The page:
Of course, there were lots of photos of celebrities who likely never used the Mac, from the pictured Jim Henson to Richard Feynman to Gandhi.

The biggest draw of the Apple booth was probably the latest Star Wars trailer, which was running as a QuickTime movie somewhere in the booth at any given time. Apple wisely opened up their seated sales pitch by playing the trailer on a large monitor. It usually drew a small crowd by itself.



Hey we got funding!

The MathEngine folks were there with a hip-looking chrome booth, complete with beanbag chairs and free squishy balls to passersby. They were eager to sign up new licensees, but they weren't advertising their new license anywhere publicly. I heard it secondhand from someone at the conference, and headed down to investigate.

Unlike many other booths, they did wisely gear their booth to developers. They had a computer at each corner running a demo. If folks were interested, the developers would break out of the demos to show off the source code. By fiddling around with the settings, they could modify the environment and re-run the demo with the changed settings. You would've thought that more people would be running their booths this way, but there wasn't much source code to be seen.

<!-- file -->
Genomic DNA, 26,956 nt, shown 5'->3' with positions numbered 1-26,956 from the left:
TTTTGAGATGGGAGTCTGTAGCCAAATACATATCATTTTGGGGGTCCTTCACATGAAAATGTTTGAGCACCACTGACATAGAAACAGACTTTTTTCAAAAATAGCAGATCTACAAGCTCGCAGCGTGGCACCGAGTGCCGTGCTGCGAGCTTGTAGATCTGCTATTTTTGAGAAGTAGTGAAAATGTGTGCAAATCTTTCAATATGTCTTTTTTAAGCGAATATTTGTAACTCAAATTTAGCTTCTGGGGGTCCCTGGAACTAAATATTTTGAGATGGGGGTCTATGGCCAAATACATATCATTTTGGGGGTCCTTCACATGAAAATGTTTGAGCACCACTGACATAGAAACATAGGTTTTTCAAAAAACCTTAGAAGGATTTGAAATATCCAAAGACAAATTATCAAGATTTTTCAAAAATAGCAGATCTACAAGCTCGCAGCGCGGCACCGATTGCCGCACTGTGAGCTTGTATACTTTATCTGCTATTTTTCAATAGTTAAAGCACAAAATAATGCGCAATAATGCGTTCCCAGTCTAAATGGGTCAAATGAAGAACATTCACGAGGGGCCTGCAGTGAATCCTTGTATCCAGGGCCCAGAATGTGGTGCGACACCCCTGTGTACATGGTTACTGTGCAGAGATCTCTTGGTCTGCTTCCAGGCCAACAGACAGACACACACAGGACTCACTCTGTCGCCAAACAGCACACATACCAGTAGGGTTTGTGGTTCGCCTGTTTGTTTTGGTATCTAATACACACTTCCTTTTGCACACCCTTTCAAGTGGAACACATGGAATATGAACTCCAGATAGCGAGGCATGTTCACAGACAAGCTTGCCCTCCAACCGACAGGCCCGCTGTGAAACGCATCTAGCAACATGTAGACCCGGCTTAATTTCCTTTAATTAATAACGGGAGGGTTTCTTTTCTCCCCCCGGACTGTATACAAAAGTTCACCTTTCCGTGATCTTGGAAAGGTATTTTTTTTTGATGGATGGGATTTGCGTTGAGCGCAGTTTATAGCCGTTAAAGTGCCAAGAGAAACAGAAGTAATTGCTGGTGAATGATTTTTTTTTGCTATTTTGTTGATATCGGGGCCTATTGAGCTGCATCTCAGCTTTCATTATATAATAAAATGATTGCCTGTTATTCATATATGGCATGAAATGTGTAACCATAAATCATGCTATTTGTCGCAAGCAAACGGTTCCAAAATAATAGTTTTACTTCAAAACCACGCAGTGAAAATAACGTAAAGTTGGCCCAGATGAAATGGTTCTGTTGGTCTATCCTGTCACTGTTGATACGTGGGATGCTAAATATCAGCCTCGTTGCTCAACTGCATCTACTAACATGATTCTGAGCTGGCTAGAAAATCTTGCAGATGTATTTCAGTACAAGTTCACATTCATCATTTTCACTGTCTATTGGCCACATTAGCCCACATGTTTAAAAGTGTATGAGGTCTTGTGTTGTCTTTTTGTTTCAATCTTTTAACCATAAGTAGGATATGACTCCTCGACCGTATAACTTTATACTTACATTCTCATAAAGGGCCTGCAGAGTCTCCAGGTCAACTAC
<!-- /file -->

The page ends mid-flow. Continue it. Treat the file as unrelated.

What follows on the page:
I was surprised to not see much Windows CE there. The DreamCast folks were showing off a couple of demos, and Hasbro was showing off some of their cute new Windows CE offerings, but that was it.

Looking at these new games, I figure that somebody's eventually gonna come up with a very low-priced CE handheld that can be pitted against the GameBoy. The GameBoy's got a lot of games, but it's a nightmare to program, the games require ROM cartridges, and you've gotta sell your game through Nintendo. There are a zillion old Win16 and Win32 games that could be ported to a little CE machine without much trouble. If there was a way to buy cheap games over the Internet and download 'em to the handheld directly, they'd have a hit.



This was something cool from Elsa. In addition to the standard array of me-too 3D accelerators, they had this gimmick. With a pair of wireless LCD shutter-glasses, Direct3D (or OpenGL with DirectGL) apps become really 3D. If you look closely above the "L" in "ELSA" under the monitor, there's a little thumbnail-sized gizmo with LED's on it. It's attached to the card, and it keeps the glasses in sync with the screen.

The effect was pretty good with Tomb Raider, but it makes any cheats really obvious. For example, Tomb Raider's trees and vines are 2D. Putting the game into real 3D made the foliage look like cheap cardboard props. You've also gotta keep your eyes on the screen --at one point I looked down to the keyboard for a second, and the screen became an ugly smear as the glasses lost sync with the screen. Still, expect a lot of Quakeheads wanting this one under the tree for the holidays.